On December 3, 2009 an update and preliminary position paper on a possible program to regulate septic tanks tributary to Devils Lake was sent to the Lincoln City Mayor’s office and each of the City Council members from David Hawker Manager of Lincoln City. The document’s stated goal is to “Examine means to reduce pollution in Devils Lake from faulty septic systems.”
The City’s primary means to accomplish this goal is Section 13.12.050 (B2) of the Lincoln City Municipal Code. More specifically
“The city may reduce the quantity of water supplied by the service or entirely discontinue the service at any time, on a temporary or permanent basis, and by area or areas or by customer or classes of customers, in accord with such policies as the city may establish from time to time by ordinance or resolution adopted by the city council.”
The document describes the reasons for this action. Devils Lake Water Improvement District provided the information justifying the creation of a Septic Revitalization Program. The District references the 1998 placement of Devils Lake on the EPA 303(d) list where we enjoy plenty of company as it took 288 pages to list impaired water bodies in Oregon alone. Also referenced is a 29-year-old study identifying septic tanks as contributing 25% of the nitrogen and up to 14% of the phosphorus in the lake. The referenced study was amended in 1982 because “upon examination of the water quality data collected, it was concluded that additional water sampling was necessary to fill in data missing during the high recreational summer and autumn use periods”. This second study performed by the DEQ suggests that excessive Fecal Coliform measurements attributed to septic systems were limited to samples taken near Thompson Creek.
The City Manager believes there is sufficient scientific and anecdotal information that septic systems are part of the problem. He feels the City has a responsibility to act. Fortunately the memo identifies several options that would likely receive the support of lakefront residents, including;
Further Investigation – In spite of extensive water sampling, it is difficult to prove how much of the lake pollution is from malfunctioning septic systems. Presumably, with considerable investment, a more sophisticated testing program could be designed that would be more definitive. The City currently does not have funding for this.
It should be noted that, DLWID has concluded its 2009 monitoring season for E. coli with 5 of 8 sites meeting or exceeding DEQ standard on all 19 sample dates. Of those that failed only one, Thompson Creek failing 17 sample dates, was associated with human development that may be related to septic systems. More testing including DNA analysis would be required. The DLWID board has authorized a study to develop a 2010 nutrient budget for Devils Lake, which in part would attempt to provide an estimate of the amount of nutrient loading caused by septic systems. The RFP for this study has been published, bids were due by November 4, 2009.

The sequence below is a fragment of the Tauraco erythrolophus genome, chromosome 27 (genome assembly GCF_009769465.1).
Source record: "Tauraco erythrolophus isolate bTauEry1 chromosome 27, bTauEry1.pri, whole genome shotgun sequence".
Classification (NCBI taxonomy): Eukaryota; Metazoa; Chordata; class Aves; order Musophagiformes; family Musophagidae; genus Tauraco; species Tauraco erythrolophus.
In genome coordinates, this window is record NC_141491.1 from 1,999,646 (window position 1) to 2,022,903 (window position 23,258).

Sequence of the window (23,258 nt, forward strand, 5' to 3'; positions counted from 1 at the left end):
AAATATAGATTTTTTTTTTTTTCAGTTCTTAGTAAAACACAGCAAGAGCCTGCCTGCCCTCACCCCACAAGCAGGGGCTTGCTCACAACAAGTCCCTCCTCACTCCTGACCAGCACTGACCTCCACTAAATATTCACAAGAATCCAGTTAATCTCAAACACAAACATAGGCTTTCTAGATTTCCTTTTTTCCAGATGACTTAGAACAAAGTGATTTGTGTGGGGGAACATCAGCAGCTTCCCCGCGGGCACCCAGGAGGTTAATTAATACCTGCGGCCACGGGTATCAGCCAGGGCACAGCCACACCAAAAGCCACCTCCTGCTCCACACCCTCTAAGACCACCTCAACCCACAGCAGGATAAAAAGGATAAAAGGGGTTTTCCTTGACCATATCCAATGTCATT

Education / Voluntary – The City could fund a program that encourages property owners to get proper maintenance from private contractors or a periodic inspection from the County. It could also encourage citizens to file complaints with the County where evidence improper function or discharge appears likely. These complains may be made confidentially, and it is my understanding that the County must respond.
Voluntary Inspection W/Funding – Possibly over time, the City could get grants to fund voluntary inspections. This is what Eugene Water and Electric (EWEB) is doing, and The City has an extensive report on their program. It would likely take one additional full time employee to obtain and administer the grant, provide the education, and operate the program. There is no existing funding for the City administration of such a program, or to provide matching funds for a grant. Possibly this could be done by a water surcharge on the affected properties.
The preliminary recommendation of the City is to should begin that legislative process which would include public and agency comment on a specific proposal, development of a draft ordinance, and a public hearing with notice to the affected owners.
In brief, outline form the City’s proposal looks like this:
- Require all properties that receive water from the City that border the lake to have a first inspection within five years, with one fifth being completed each of the next five years. Properties that have had septic system installed and approved by Lincoln County within the last five years would be exempt from this initial requirement.
- The inspection would be done by the County for their normal fee paid for by the property owner. The City would retain the right to designate other capable inspectors should the County not be able to handle the workload, or meet our requirements.
- If the property did not have the inspection, they would be subject to discontinuation of water service, or if in the city, a fine and/or discontinuation of water service.
- The regulation would end after the initial five years, and presumably be followed by one strongly influenced by the results of the inspections. It could resume with a periodic rotation, or be replaced by one that looks at a larger perimeter. At the extreme, it could require inadequate systems to be replaced with advanced systems.
The following materials are available for download for your review.